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Protecting the Intellectual Assets of an Organization

Protecting the Intellectual Assets of an Organization

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Published by Sam Boustani
The purpose of this paper is to discuss the processes for identifying, measuring, managing and protecting intellectual assets to sustain their value to the organization and its stakeholders. It is intended for senior management whose organization depends on essential intellectual assets.
The purpose of this paper is to discuss the processes for identifying, measuring, managing and protecting intellectual assets to sustain their value to the organization and its stakeholders. It is intended for senior management whose organization depends on essential intellectual assets.

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Published by: Sam Boustani on Jun 24, 2008
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12/06/2010

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BoustaniProtecting the Intellectual Assets of an OrganizationWassim BoustaniBusiness Continuity Planning and Disaster Recovery (SMT-274604; Fall 2006)SUNY Empire State CollegeProfessor V. Friedman22 December 20061
 
BoustaniProtecting the Intellectual Assets of an OrganizationAbstractThe purpose of this paper is to discuss the processes for identifying, measuring,managing and protecting intellectual assets to sustain their value to the organization andits stakeholders. It is intended for senior management whose organization depends onessential intellectual assets.IntroductionIntellectual assets are intangibles that stem from innovation; an organization’sfuture earning potential depends on exploiting these assets. These include patents,trademarks, brands, corporate identity and logos, proprietary designs, ideas, know-how,copyrights, trade secrets, and organizational reputation. This paper will describe how toidentify the organization’s intangible intellectual assets, how to strategically prioritizethem, and how to safeguard them. A business must protect intellectual assets to achievetheir maximum commercial value.Exposition
Defining Intellectual Assets
An audit can be conducted to identify the intellectual assets owned by thecompany in order to obtain the best protection for them. The process usually involves aquestionnaire or forms that are completed by employees, who mostly include those thatcreate or manage intellectual property. Audit forms can include specific instructions for sales and marketing; human resources; contracts and administrative; graphics, production, and information services; research, engineering, and development; andgeneral instructions for all other departments. Legal counsel can then review the results2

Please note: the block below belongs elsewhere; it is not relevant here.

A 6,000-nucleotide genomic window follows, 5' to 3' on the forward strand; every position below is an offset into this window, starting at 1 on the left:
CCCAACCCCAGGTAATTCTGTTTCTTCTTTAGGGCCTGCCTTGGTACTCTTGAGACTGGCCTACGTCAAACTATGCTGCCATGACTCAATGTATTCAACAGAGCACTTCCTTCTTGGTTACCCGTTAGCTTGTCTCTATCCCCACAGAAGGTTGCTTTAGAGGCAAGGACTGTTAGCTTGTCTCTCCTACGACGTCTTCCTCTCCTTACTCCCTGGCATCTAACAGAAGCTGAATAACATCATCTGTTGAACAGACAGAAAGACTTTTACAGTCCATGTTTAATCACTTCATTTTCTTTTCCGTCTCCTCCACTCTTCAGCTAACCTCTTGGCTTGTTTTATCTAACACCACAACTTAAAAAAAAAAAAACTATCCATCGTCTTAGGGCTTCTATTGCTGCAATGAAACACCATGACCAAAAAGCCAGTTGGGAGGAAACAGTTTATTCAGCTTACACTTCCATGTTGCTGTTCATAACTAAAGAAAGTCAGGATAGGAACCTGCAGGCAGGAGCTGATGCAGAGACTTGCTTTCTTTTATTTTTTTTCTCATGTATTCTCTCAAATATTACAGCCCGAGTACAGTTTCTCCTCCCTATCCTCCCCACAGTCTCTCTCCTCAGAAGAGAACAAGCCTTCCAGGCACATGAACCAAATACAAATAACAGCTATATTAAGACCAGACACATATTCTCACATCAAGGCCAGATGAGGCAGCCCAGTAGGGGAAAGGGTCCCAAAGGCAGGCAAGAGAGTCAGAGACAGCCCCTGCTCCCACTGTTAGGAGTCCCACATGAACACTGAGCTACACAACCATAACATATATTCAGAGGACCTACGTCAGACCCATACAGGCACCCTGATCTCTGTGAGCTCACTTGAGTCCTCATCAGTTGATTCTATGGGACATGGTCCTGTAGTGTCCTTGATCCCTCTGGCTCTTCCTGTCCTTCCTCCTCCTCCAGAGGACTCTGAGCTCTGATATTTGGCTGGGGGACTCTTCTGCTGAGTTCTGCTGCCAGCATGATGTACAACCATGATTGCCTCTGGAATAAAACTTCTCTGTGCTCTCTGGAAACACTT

Boustanito further assess the protection requirements. Most companies will appoint an auditofficer that oversees the project, maintains an updated list of intellectual property, and performs regular audits as needed. Audits are especially important when selling acompany, since the buyer will want to know what intellectual property s/he is receiving,and outstanding infringements. Intellectual asset portfolios can also be used as collateralto secure bank loans, can be given to other organizations as tax deductible donations, andare often required by shareholders (Bouchoux, 2001).Businesses use trademarks to identify products and services, as well as providequality and consistency assurances to consumers. Trademarks can include any word,name, symbol, or device used to distinguish one’s product from others, while indicatingthe source. A trademark can protect words, numbers and letters, designs, fragrances,sounds, shapes, color, moving images, and trade dress. Exclusions from trademark  protection include immoral or scandalous matter, deceptive matter, disparaging matter,government insignia, names, portraits and signatures, merely descriptive marks,geographic terms, surnames, functional marks, confusingly similar marks, and statutorily protected marks. The careful selection of a trademark is important and usually includes participants from sales, marketing, and the legal department (Bouchoux, 2001).In the United States, the right to a trademark arises from the use of the mark. Theuse of a mark in interstate commerce is required before registering it with the Patent andTrademark Office (PTO), although state registration is acceptable for intrastatecommerce. The benefits of federal registration include priority for use of the mark, theright to legal action for infringement, the right to use the trademark registration symbol(
®
), and the right to stop imports of infringing goods to the United States. Those with a3

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